The Script of the Documentary


[Read by E. Puyuelo]

Africa. The continent of wilderness, power and freedom. The invisible land of native cultures and pure art. A voiceless home. A silenced paradise. African emigration nowadays seems to be constantly increasing. Although the presence of African people has always been palpable in Europe, the number of emigrants leaving their homeland is eventually outnumbering that of people who stay in the continent. Over 0.44 million of African population are estimated to emigrate every year, fact that arises multiple questions related to Africa’s ethical politics, diaspora, economy, culture and, above all, to its chances to succeed in an emerging modern and functional society.


[Read by I. Flaquer]

Africa has always been described taking into account its darkness, its lack of goods and moral beliefs and its violence. Mass media is constantly reminding us of how dangerous and inaccessible African society is, and it directly affects the creation of clichés and stereotypes that withdraw Africa in a marginal position in the universal scenario. First-hand information, directly obtained from the Migration Policy Institute, confirms that among the determinant factors that prompt emigration, we should highlight “seasonal patterns and flight from ecological disasters or civil conflict”. Although family and ethnic ties seem to retain people in their homeland, the constant state of warfare and the drowning economy are key points to understand migratory movements in Africa. Most of African emigrants leave to industrial, middle-income countries, and thus Germany, Canada, the UK and the US are the places that receive a wider number of immigrants. We should not forget, though, that false documents are obtained in order for emigrants to be accepted ads residents in their country of destination. This forces them to stop in places such as Cape Verde or New Guinea, which really problematizes their journey towards an actual hopeless future in Europe.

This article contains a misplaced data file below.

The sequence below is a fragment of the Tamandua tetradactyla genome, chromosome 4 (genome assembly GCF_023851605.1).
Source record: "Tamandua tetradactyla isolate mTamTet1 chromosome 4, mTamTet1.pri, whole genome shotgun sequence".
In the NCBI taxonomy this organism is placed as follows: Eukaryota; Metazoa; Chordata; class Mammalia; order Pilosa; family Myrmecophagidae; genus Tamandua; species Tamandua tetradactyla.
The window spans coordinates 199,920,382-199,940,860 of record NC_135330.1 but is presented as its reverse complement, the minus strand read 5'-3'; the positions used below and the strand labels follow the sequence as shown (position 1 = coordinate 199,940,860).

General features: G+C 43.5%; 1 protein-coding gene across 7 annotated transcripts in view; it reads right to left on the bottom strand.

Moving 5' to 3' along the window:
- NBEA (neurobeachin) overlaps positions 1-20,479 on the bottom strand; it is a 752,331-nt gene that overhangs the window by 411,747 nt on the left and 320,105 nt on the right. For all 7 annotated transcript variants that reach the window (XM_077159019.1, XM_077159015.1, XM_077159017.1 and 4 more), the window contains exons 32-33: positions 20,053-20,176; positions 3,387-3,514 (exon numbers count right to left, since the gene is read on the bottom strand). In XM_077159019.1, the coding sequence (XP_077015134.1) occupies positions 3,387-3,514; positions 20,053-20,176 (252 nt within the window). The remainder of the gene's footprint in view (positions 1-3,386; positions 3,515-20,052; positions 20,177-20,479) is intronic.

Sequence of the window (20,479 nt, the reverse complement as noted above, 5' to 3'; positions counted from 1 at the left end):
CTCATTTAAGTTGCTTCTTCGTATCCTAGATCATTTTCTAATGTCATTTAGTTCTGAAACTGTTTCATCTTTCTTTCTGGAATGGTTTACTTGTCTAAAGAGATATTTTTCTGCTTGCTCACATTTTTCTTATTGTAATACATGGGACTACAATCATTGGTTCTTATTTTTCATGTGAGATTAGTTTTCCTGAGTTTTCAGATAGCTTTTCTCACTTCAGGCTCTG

[Read by A. Guiteras]

However, and taking into account the ethics that characterize our generation, we should not forget the barriers emigrants are forced to overcome when they get to the place of destination. Racism is palpable everywhere. In Europe, Australia. Even in the US, although having fought against it for many centuries and having a black president, many situations in which racism has been exploited have ended with death. This opens new questions as to the extent to which an African emigrant may be welcomed in a place that is not his own. Does having a job really suffocate the loss of one’s identity? Is it worth leaving your homeland?


[Read by S. Pérez]

Although most migratory movements take place within Africa, there is prominent migration to Europe. Actually, approximately 7 million African people left Europe in 2007. France remains as the country that receives more African emigrants, with an estimated stock of 4.5 million in 2011. United Kingdom, as previously stated, welcomed almost 3 million Africans in that same year. Italy, Germany and Spain directly follow the aforementioned countries. Thus, 5.3% of the population in North Africa emigrated during those days. But what happens to the rest of the people?


[Read by M. Trejo]

Mawuna Remarque Koutonin affirmed that “contrary to what you see on the BBC, CNN and RFI, Africans are not desperate folks seeking prosperity in Europe” Recent polls compiled from show that, actually, most Africans emigrate to other African countries rather than elsewhere. Cote d’Ivoire features as the place that receives more African emigrants. Over its 21.058.798 inhabitants, 2.406.713 are actually African immigrants from Burkina Faso, Mali or New Guinea, seeking for prosperity without leaving the continent. Nigeria also has quite a high number of immigrants, 1.127.668, stock that, again, demolishes the early theory of African people abandoning the beauty, the purity, the innocence of a harshly portrayed country.

[Read by A. Guiteras]

Taking everything into consideration, it seems like mass media directly intervenes in describing Africa as a country full of violence, war, poverty and hunger. This unfair characterization of Africans deeply influences the emergence of racism and, all in all, the decay of moral values in Western societies. We should not forget, though, that we only receive a 1% of what is really going on in Africa. We are allowed to see only the tip of a huge iceberg. There are possibilities to live there, chances to work, chances to succeed. We only need to value who can speak for whom. And we should listen more to the silences that hide constant truths, than to the voices that yell futile lies.